Federal Medicaid cuts threaten addiction treatment in PA

(Jun 12, 2017)

Last session legislators in the Pennsylvania General Assembly passed a number of bipartisan measures to address the growing heroin addiction crisis in Pennsylvania. Now, Republicans in the U.S. House and Senate are poised to wipe all that progress away with huge cuts to #Medicaid. Those cuts would endanger addiction treatment, which many Pennsylvanians receive under health care supported by Medicaid. For some patients, medications that help them overcome addiction cost as much as $1,000 a month or more. Without their medication, these patients will likely relapse into heroin and other drug addiction. What's worse, if #Medicaid cuts of the size Republicans are pushing in their Trumpcare bill become a reality, many doctors believe more people will die from overdoses, and Hepatitis C and HIV infections will rise because of dirty needles. Slashing Medicaid so that private insurance companies and the wealthy can get even richer will make what is already a public health crisis in Pennsylvania and other states even worse. More than 124,000 Pennsylvanians who are trying to beat drug or alcohol addictions depend on Medicaid to help them afford their medications. The Republican Trumpcare bill, which has already passed the U.S. House and could soon be voted on in the Senate, would cut Medicaid funds for the states by $800 billion over the next decade. Nine House Republicans from Pennsylvania voted for Read more

 

Pashinski introduces legislation aimed at helping grandfamilies

(Jun 12, 2017)

Citing a growing need due to Pennsylvania’s opioid epidemic, state Rep. Eddie Day Pashinski, D-Luzerne, introduced two pieces of legislation aimed at helping grandfamilies who take temporary custody of young relatives.“I’ve been working on this legislation for several years, but with families being broken apart by the opioid epidemic, it’s necessary now more than ever to help grandparents and other family members who are caring for grandchildren or nieces and nephews,” Pashinski said. “It’s easy to overlook, but grandfamilies often encounter unique legal problems where the law is unclear, such as making medical decisions or enrolling a child in school.” Read more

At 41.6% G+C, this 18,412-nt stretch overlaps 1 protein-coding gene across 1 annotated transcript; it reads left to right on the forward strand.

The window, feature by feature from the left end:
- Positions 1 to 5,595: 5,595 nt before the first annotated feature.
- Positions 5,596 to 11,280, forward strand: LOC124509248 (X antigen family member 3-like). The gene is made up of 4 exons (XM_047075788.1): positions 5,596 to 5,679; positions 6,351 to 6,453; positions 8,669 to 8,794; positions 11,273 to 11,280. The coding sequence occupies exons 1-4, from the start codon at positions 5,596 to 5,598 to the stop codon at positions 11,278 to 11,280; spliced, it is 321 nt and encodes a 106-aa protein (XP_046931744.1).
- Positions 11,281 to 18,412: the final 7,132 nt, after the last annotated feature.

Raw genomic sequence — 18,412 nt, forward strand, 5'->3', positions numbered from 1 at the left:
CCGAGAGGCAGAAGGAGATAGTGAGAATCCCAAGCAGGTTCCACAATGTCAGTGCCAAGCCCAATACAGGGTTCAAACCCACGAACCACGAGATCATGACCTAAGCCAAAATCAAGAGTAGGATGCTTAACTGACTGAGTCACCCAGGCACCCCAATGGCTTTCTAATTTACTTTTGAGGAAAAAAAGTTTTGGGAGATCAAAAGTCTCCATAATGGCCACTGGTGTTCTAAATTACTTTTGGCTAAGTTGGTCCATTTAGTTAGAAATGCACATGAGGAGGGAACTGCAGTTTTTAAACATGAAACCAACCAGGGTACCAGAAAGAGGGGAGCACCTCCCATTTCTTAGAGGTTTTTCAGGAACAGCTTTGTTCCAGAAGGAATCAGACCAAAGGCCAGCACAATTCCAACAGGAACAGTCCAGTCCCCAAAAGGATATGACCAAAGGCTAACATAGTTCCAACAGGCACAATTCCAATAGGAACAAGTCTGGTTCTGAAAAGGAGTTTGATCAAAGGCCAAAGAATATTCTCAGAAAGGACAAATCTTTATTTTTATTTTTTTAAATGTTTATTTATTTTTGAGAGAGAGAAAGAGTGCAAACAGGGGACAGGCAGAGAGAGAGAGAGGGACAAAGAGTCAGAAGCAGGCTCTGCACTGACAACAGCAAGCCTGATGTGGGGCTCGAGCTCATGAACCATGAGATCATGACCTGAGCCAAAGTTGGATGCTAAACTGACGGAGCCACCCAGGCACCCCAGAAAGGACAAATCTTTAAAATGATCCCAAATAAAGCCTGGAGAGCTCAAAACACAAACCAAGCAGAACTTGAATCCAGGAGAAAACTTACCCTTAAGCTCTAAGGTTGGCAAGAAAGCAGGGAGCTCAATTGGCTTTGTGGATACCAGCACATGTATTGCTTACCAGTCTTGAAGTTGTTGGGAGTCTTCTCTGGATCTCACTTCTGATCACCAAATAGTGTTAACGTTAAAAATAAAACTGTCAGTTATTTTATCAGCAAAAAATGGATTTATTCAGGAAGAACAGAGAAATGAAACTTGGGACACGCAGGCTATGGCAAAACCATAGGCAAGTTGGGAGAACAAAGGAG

Longietti bill to create Rare Disease Advisory Council awaits governor’s signature
Jun 29, 2017

Republican budget ignores heroin crisis
Jun 29, 2017

Republican choices limit families' financial security and children's future
Jun 28, 2017

Trumpcare is not healthcare "reform;" it's a tax cut for the wealthy
Jun 26, 2017

Will state’s next budget keep Pennsylvanians safe or solvent?
Jun 23, 2017

Republican budget bill risks public health and safety
Jun 23, 2017

It's time for Pennsylvania to stop papering over its budget holes
Jun 22, 2017

Pa. Senate passes bill with Cruz language to address 'Air Bridge' issue
Jun 21, 2017

Neilson receives award for his advocacy on Real ID enforcement in Pa. (with video)
Jun 21, 2017

Bizzarro: Overhaul of Pa. animal abuse laws on verge of becoming law
Jun 20, 2017

Severance tax would make PA's fiscal challenges - and your property tax burden - easier
Jun 20, 2017

Severance tax is a step toward a smarter, better budget
Jun 19, 2017

More jobs doesn't mean we have to give up our health or safety
Jun 16, 2017

Trumpcare is a job killer
Jun 15, 2017

Bill to address 'stop and go' alcohol nuisance issue advances to full House
Jun 13, 2017

Matzie bill would allow voting by mail in Pennsylvania
Jun 13, 2017

DeLuca highlights voting modernization bills
Jun 13, 2017

Solomon, Bernstine encourage workforce opportunities for Pa. youth
Jun 13, 2017

Federal Medicaid cuts threaten addiction treatment in PA
Jun 12, 2017

Pashinski introduces legislation aimed at helping grandfamilies
Jun 12, 2017